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Solis has gotten millions in tax breaks. Here’s a breakdown on what it cost Gainesville
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Solis Gainesville is a luxury apartment complex, including retail, located on Jesse Jewell Parkway in midtown Gainesville. - photo by Altura Social

The apartments at Solis in midtown Gainesville are expected to revitalize the area. 

But renewal has come at a price. 

The city has dished out nearly $13 million in tax incentives and taken a $10.4 million loss in land sales to bring it to town. The developer is planning to invest $101 million across two phases of apartments and retail developments. Hundreds of new residents in the walkable downtown area are expected to bring more spending to Gainesville. 

“Eventually with what’s happening there and around there, we will get our money back,” said Councilman Danny Dunagan, who was the mayor at the time of the deal. “It’s just going to take a little while to get that done.”

Solis Gainesville, which was constructed and is owned by Atlanta developer Terwilliger Pappas, contains 223 apartments with about 10,000 square feet of retail space at 1000 Everly Way at one end of the pedestrian bridge that crosses Jesse Jewell Parkway. 

The first phase of Solis has leased as quickly as any project Terwilliger Pappas has done, Vice President Derek Hutchison has said. City officials have said they are confident that the luxury apartments will stay well maintained and at a high value. 

“These apartment complexes, new ones, are really selling for top dollar,” Dunagan said. “If Terwilliger turns around and sells Solis one and Solis two, it will be at such a dollar that anybody that buys them, is going to have to keep them up to keep the rents up to recoup their investment.”

This fall, phase two of Solis with 184 apartments and 5,000 square feet of retail space will start construction in midtown at the site of the old Hall County Jail. 

“We wanted that property, Solis phase two, to keep a prison out of downtown Gainesville, and that is what was fixing to happen,” Dunagan said. 

Solis is expected to bring an increase in additional sales tax revenue for the city with more people around downtown and a retail component for both phases.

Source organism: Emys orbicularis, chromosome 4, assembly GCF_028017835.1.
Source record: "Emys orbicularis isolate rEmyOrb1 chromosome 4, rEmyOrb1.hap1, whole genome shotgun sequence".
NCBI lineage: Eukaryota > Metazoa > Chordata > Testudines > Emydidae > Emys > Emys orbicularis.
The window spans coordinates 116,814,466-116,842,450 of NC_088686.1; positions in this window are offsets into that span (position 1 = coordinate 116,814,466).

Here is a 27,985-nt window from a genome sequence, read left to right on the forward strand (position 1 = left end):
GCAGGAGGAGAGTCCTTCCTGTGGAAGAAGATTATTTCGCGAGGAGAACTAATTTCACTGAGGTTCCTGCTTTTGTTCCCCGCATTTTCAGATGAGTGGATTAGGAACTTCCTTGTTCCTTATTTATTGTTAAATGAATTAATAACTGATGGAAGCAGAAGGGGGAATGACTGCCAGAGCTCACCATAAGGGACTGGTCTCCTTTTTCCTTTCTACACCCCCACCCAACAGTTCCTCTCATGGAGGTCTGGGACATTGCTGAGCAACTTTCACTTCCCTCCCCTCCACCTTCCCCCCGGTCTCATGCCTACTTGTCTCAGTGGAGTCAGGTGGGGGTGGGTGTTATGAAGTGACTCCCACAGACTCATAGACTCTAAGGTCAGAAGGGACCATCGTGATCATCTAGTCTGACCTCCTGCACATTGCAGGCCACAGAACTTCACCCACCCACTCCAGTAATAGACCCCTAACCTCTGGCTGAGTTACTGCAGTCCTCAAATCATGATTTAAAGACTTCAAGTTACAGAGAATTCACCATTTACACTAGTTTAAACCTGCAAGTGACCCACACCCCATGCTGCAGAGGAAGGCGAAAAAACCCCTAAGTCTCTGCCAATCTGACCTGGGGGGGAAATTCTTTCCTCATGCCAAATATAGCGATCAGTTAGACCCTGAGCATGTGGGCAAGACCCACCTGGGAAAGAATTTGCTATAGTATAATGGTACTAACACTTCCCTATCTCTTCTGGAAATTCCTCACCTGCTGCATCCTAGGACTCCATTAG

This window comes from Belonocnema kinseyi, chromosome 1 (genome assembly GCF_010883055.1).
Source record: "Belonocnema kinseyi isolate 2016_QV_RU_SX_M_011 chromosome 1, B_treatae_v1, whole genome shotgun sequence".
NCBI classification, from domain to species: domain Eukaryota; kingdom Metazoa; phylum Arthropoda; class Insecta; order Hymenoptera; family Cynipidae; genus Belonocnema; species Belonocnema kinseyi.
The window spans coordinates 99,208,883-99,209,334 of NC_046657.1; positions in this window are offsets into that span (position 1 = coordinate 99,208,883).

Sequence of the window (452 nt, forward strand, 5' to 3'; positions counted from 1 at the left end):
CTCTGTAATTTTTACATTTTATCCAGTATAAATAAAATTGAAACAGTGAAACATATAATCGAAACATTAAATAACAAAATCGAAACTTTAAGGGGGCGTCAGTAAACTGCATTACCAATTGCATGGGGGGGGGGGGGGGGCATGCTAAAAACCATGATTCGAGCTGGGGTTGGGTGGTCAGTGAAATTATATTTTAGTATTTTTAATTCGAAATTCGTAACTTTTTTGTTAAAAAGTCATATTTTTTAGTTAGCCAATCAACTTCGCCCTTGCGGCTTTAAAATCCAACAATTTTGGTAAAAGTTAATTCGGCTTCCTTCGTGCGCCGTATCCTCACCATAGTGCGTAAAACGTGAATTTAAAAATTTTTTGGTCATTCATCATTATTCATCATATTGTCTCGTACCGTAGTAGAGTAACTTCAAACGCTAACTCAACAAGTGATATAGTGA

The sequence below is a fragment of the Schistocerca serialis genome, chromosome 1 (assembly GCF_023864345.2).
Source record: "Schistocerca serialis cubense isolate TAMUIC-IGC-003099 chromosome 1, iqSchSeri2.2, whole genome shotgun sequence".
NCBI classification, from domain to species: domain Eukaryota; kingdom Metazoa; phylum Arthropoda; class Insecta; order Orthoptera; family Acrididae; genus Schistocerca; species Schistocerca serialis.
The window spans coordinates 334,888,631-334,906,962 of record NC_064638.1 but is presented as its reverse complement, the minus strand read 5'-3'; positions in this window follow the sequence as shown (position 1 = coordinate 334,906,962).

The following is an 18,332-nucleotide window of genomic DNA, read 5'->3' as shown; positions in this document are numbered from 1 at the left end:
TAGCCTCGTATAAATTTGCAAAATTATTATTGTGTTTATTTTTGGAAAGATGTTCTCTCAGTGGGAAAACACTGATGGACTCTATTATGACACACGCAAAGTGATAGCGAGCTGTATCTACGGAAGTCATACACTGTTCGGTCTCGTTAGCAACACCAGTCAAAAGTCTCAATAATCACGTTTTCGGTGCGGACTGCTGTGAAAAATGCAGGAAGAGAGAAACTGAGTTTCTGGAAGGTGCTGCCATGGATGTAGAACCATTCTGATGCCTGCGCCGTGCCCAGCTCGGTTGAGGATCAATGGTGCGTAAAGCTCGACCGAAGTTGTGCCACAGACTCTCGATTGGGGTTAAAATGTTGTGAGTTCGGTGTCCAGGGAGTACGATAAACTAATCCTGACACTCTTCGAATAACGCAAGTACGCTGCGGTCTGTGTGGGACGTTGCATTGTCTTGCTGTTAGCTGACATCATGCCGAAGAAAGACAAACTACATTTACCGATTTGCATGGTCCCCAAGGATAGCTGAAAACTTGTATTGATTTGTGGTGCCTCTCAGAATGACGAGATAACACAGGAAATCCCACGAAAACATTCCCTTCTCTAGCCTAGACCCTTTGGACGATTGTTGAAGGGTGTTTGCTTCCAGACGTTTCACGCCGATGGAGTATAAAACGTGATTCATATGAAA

Gainesville owned and sold the land for both Solis sites at a loss and gave the developer tax breaks for both phases. 

The first phase will receive a tax abatement, while the second phase will receive reimbursements from the city’s midtown tax allocation district. The district allows developers who make improvements on a piece of property to be reimbursed for eligible expenses. 

The Times crunched the numbers and here’s a breakdown on what it cost to bring Solis to Gainesville. 

Phase one

$5.1M in tax breaks

  • Developer will pay no property taxes for the first five years thanks to a property tax abatement awarded by Gainesville City Council

  • Developer will save 90% on its tax bill in the sixth year, savings that will decrease by 10 percentage points for the next eight years. It will pay its full property tax bill in its 15th year. 

$5M loss in land sale

  • In 2018, Gainesville bought land at Solis phase one site for $10 million. In 2019, Gainesville sold the land to Terwilliger Pappas for $5 million.

$49M investment

  • Terwilliger Pappas invested about $49 million to construct phase one, which contains 223 apartments with about 10,000 square feet of retail space.


Phase two

$7.8M in tax breaks 

  • In June, the city agreed to reimburse $7.8 million in midtown Tax Allocation District funds to the developer over 15 years.

  • The project is projected to generate about $11.5 million for the TAD fund due to its property value over a 15 year period.

  • The city could recoup up to $5.4 million in TAD funds.

    • In the TAD agreement, the city stipulated it would receive $2.7 million while Solis phase two is reimbursed for its TAD funds, because Solis will generate more money for the TAD than it requested.

    • Any additional money Solis generates after it is reimbursed can also be collected by the city up to another $2.7 million.


$5.4M loss on land

  • Gainesville bought the jail site for $7.2 million from Hall County in 2012. It cost the city about $9 million total, including carrying costs and demolition.

  • The city gave Terwilliger Pappas the option to buy the old jail site for $3.6 million after phase one was completed.

$52M investment

  • Terwilliger Pappas plans to invest about $52 million for phase two, which will include 184 apartments and 5,000 square feet of retail space.